When we denigrate others, especially spiritual teachers, we create heavy karmic load for ourselves. What is happening is that we are fearing our own reactions in the mind. It is this that is causing us problems, and not what is going on outside.
Every situation has something to offer in the way of spiritual development: a reminder not to just react, and develop genuine confidence. We are putting our reaction to our reactions to the test.
Teachers come in all sort of shapes and sizes, and express or manifest in different ways (as we all do!) Some fit us, while some do not. If something is not clear, then ask. If the answers are not satisfactory, be at peace and move on, with a clean break and no comment. Then a new door may open. However, the problem may be within our own capacity, and if we hang on to our bias, we will merely find ourselves going through the same door again…again…again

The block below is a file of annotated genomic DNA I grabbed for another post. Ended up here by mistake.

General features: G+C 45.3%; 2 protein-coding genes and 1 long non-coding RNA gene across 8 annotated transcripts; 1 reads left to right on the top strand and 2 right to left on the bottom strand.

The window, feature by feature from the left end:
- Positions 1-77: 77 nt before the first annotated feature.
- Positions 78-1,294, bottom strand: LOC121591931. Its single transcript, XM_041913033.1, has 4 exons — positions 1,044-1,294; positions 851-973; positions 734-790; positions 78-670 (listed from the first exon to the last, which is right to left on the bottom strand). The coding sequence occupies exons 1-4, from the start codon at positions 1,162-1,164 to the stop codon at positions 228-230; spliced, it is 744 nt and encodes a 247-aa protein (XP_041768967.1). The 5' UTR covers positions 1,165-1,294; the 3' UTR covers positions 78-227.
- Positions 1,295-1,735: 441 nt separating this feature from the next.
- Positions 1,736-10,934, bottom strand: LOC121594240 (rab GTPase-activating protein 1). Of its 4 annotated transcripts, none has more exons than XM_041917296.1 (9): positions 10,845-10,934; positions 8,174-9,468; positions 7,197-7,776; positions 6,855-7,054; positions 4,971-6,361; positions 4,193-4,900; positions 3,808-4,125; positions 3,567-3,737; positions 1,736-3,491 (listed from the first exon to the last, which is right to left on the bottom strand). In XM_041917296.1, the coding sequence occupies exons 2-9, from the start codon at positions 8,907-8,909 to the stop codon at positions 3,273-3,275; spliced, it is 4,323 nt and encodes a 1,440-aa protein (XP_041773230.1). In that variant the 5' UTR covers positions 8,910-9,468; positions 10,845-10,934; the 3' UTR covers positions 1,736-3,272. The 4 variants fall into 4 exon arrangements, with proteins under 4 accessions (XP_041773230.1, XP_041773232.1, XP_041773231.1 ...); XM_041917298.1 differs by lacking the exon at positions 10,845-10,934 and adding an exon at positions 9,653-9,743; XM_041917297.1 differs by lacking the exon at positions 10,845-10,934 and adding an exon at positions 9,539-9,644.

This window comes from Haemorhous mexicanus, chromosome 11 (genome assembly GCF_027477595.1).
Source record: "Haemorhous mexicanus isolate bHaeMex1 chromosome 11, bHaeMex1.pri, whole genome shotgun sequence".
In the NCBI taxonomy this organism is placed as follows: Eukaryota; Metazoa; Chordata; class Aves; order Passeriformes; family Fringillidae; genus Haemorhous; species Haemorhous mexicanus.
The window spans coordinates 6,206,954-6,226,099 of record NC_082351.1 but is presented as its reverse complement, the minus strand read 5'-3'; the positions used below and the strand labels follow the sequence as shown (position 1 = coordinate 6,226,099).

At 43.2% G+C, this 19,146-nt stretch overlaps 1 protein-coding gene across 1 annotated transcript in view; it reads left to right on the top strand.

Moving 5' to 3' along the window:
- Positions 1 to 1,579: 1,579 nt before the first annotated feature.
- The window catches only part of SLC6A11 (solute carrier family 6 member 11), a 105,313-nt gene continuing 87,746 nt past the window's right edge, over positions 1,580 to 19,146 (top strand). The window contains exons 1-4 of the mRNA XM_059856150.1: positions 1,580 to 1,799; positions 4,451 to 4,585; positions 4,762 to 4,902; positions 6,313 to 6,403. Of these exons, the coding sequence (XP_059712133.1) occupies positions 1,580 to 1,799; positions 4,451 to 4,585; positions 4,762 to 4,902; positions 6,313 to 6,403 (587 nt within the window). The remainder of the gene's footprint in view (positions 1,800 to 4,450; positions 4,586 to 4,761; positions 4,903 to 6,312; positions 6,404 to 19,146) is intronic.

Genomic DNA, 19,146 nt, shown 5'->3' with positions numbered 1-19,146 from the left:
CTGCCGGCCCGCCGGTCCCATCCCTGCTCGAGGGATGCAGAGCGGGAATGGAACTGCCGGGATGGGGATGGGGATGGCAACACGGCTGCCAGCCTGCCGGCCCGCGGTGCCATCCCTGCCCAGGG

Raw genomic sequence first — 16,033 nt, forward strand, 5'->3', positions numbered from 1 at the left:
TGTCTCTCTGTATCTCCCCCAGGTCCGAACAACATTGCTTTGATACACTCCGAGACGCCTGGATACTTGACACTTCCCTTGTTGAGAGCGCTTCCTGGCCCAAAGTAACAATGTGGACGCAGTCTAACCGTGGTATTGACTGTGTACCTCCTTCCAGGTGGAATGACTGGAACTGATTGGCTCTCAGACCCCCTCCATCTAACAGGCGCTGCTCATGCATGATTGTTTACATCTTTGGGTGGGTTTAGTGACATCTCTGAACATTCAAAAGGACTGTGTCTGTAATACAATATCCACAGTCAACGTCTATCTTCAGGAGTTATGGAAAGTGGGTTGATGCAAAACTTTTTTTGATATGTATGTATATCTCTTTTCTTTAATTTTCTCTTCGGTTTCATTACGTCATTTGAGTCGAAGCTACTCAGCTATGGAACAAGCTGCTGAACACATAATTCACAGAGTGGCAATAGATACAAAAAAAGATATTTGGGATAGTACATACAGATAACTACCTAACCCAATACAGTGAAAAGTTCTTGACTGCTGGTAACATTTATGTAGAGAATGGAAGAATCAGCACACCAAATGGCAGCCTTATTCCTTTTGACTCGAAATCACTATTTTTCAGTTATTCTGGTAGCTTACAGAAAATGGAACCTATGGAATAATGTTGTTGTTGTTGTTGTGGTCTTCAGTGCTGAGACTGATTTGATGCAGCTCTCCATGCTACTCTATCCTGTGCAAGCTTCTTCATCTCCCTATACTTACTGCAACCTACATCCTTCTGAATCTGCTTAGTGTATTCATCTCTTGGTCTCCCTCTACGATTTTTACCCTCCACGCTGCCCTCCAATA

Our path is to uncover our confusion, and in order to do that, we have see through the emotions, especially pride.
The Buddha said, “Place no head above your own.” He warned us that the spiritual path has to be travelled by ourselves, and not to rely merely on books and hearsay. We must experience for ourselves the truth of any teaching. Others’ views, though inspiring, have absolutely no value unless we make the journey ourself. But this does not mean we need to make the journey alone.
“Place no head above your own,” may be misleading when taken out of context. Our problem, in this modern “self-help” world, is that ‘my way’ is what has been preventing spiritual advancement.
We need to trust in our own awareness. The habitual mind will come up with righteous aggression, causing us to react, and then we become a caricature, a type. Trust in recognising that reaction, and stay sane. This is a Samsaric world, and it is crazy – but it is here that we progress, and even become enlightened!
Complaining about a samsaric world
merely reveals our own madness!
Samara is the activity of running around,
looking for our self.
The samsaric world feeds our desire for comfort.
But a moment of realisation can be devastating.
The world is not all soft and fluffy:
sometimes it is through intense anger and pain that realisation dawns.
A teacher merely points us in the direction
of our inner teacher.
It it up to us to recognise that.